Whilst most of the discussion was on how to separate bikes from pedestrians and bikes from cars, a few people brought up the topic of separating cyclists from drunks. The Pyrmont Bridge Hotel is one of those pubs that is open all hours, and it is quite common to ride past their at 7am and to see a horde of drunks staggering out after pulling an all-nighter. Two people talked about sitting at a red light outside the pub on their bike and having a drunk try and get on the bike with them! I've never experienced that, but I've had to put up with plenty of drunks yelling abuse at cyclists as they go past (this is drunks who are sitting inside at the bar, not drunks who are staggering around outside on the path, or trying to cross the road). The range of human behaviour that you can experience whilst on a bike is generally quite a bit more widespread than what you get in the sterile, enclosed habitat of a car.

There was only one business owner there, and he was concerned about the length of time that construction would take, and whether that would send him broke or not. Energy Australia tore up the street earlier this year for a long period (and did an awful job of relaying the asphalt afterwards) and apparently four shops in that section went bust. He was the only one to survive the disruption. I half caught the name of his place "fine foods" something or other. I think I know the place. I wanted to tell him that I am always on the lookout for a good place to have breakfast when I ride to work, and that I'd stop at his shop if it was appealing to cyclists. He could do quite well out of the passing bike traffic if he put his mind to it, but I think cyclists are the last people he wants to deal with. If he wants to go bust by not serving a certain market, that's his problem.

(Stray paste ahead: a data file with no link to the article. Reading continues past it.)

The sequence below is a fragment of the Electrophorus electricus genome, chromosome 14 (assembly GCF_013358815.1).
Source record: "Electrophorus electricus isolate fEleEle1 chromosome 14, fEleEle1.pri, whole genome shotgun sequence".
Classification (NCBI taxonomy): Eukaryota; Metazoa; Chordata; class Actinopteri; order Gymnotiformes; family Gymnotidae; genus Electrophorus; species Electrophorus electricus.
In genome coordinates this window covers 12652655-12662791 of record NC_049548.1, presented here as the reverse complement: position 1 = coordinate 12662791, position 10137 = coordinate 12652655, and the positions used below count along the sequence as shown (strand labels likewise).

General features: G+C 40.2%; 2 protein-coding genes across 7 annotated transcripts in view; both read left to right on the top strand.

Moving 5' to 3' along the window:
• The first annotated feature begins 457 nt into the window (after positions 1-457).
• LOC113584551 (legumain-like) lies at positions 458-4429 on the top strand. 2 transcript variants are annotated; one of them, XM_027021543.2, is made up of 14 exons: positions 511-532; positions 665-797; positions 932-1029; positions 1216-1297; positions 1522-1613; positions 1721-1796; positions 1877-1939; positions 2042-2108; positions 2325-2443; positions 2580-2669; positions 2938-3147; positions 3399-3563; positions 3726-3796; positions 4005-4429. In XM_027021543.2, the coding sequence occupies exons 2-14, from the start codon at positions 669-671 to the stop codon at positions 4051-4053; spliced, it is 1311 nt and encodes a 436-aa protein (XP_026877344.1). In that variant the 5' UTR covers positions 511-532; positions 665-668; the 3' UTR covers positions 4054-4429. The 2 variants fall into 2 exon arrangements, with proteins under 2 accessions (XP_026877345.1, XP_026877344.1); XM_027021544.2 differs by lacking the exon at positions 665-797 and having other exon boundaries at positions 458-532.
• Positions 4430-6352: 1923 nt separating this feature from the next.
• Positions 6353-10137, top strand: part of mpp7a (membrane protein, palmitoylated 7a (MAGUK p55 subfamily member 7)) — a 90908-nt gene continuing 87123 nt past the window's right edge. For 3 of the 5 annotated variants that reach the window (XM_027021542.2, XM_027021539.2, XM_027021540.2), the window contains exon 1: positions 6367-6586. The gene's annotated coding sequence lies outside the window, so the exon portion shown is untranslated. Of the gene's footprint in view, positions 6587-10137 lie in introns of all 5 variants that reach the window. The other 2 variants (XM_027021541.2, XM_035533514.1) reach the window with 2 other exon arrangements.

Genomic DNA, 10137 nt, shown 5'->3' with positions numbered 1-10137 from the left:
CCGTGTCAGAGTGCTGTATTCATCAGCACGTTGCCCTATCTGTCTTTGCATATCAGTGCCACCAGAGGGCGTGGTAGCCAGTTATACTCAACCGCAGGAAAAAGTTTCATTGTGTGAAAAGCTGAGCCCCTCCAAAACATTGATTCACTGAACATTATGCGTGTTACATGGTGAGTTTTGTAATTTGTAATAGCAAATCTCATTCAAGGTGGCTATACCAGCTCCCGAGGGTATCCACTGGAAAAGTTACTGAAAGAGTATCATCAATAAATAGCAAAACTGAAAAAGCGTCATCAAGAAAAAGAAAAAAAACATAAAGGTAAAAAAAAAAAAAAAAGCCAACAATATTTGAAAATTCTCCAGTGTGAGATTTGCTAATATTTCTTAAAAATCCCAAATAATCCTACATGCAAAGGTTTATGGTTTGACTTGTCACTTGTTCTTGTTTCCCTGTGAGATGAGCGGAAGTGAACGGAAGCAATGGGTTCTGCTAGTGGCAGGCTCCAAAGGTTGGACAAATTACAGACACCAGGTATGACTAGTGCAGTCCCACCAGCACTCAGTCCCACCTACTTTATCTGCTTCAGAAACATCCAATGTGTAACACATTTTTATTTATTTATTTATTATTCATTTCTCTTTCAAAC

After the meeting, I went over to talk to the bloke from Bike Sydney, who turned out to be an arrogant bugger wanting nothing to do with a fellow cyclist. Cyclists are generally a cheery mob who wave and say hello as they ride past each other, but I bet this guy just scowls.

I had a look at the diagrams and designs and found that they'd forgotten about one thing, so I hung around and had a chat with some of the council staff, their consultants and the designers. They had one consultant there who just took care of the traffic light phasing. He's probably the kind of bloke that has an enormous train set at home in the double car garage.

I suspect that for the most part, the works won't really do much for the serious commuter cyclist - the sort of person who is comfortable mixing it up on the road with the traffic. However, it will do a huge amount for beginners, or the occasional rider. It should give a big boost to people using their bike for odd trips, which makes it a Very Good Thing.

The only disappointment for me was that Shayne Mallard, a Liberal councillor, was not there. Apart from being a fellow conservative, he's a blogger and cyclist, and I wanted to say g'day. But I guess that as far as Clover is concerned, there can only be one queen at these events. Shayne is the enemy, and he has to be kept well away from the people. Only Clover can be seen to be discharging largesse to the electorate.

1 comment:

Shayne Mallard said...

Thanks for missing me at the Pyrmont cycleway consultation BOB. Another previous agreed to commitment took me away. I like the plans and look forward to the construction of this important link. I will make sure I am at the ribbon cutting - no doubt done by Clover just before her next election!



PS probably time for me to reactivate the blog after the election